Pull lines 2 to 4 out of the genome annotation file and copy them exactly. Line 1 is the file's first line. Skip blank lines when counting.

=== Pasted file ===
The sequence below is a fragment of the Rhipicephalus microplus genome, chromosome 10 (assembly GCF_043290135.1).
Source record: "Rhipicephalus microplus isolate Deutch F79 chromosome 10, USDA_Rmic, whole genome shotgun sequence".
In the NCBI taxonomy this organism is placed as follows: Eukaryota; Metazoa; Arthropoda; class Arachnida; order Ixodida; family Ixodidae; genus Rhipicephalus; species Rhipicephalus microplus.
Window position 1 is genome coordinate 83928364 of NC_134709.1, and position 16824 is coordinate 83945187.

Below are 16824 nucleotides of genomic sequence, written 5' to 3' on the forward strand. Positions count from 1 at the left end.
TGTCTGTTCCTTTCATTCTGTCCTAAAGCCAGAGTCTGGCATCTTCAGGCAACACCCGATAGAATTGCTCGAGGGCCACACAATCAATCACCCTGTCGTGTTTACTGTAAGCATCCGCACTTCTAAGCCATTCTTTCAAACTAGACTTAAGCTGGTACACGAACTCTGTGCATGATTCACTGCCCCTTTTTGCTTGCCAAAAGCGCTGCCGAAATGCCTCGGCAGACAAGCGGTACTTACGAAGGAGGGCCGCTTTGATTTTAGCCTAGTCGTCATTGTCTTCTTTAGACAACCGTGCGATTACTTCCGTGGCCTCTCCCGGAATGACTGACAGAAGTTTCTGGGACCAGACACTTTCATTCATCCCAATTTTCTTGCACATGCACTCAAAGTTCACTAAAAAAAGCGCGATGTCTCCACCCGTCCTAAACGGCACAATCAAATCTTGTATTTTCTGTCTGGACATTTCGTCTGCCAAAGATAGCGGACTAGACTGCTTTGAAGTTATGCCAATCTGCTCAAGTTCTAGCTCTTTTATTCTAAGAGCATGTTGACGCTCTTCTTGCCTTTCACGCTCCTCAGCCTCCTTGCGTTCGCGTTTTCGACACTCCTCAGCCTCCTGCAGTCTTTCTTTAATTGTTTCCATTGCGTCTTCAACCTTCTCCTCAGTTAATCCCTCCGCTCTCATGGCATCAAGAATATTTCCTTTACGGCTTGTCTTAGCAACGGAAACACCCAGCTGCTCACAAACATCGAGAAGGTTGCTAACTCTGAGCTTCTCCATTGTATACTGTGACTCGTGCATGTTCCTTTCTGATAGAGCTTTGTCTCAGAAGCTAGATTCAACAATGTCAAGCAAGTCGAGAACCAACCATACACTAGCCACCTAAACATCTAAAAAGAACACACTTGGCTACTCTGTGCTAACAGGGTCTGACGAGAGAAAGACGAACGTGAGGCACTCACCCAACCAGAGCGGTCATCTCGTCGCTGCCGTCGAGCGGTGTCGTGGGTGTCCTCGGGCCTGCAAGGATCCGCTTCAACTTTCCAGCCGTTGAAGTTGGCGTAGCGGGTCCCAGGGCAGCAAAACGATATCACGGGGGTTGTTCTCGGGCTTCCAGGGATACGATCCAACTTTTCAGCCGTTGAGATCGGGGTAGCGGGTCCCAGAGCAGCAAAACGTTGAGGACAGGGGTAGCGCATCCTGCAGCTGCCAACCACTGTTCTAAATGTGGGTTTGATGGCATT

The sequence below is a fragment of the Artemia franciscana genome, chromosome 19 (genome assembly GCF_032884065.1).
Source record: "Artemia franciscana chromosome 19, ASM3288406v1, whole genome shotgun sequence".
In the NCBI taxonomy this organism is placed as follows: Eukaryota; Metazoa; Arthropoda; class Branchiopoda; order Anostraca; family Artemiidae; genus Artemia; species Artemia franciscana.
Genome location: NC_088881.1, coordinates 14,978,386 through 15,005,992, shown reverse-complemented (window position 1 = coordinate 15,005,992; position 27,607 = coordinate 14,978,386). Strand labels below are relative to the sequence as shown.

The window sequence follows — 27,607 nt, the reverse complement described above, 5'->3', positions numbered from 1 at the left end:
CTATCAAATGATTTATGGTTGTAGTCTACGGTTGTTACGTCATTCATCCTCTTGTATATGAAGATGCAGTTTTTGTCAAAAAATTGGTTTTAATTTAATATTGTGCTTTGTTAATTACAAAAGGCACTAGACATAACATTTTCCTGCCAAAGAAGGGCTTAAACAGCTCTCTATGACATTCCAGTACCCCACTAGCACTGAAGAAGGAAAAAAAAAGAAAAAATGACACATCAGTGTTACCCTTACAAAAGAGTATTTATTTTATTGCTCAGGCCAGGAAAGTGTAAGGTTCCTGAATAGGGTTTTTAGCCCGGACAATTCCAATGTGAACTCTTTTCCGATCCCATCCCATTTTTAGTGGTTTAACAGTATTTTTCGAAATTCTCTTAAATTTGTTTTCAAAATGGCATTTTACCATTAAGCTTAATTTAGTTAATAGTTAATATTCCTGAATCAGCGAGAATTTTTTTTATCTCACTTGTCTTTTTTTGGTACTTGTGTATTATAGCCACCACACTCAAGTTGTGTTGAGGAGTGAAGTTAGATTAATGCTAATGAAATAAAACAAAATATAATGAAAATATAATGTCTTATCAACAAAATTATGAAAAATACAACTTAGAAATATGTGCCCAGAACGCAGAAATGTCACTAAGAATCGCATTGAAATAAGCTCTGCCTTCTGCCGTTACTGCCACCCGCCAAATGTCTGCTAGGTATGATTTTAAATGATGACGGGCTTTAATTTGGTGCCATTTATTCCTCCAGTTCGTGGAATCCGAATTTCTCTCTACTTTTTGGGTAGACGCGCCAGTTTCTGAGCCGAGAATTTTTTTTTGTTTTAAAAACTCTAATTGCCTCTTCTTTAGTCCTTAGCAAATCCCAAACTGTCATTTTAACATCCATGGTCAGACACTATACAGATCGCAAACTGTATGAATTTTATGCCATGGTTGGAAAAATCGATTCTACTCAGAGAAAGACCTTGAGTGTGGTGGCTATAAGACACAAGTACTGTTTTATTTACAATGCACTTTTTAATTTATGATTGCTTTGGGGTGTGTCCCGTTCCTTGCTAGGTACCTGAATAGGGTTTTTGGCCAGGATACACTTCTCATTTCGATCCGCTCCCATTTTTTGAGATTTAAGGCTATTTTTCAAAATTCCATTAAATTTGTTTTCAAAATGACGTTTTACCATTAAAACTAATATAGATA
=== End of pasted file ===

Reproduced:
Source record: "Rhipicephalus microplus isolate Deutch F79 chromosome 10, USDA_Rmic, whole genome shotgun sequence".
In the NCBI taxonomy this organism is placed as follows: Eukaryota; Metazoa; Arthropoda; class Arachnida; order Ixodida; family Ixodidae; genus Rhipicephalus; species Rhipicephalus microplus.
Window position 1 is genome coordinate 83928364 of NC_134709.1, and position 16824 is coordinate 83945187.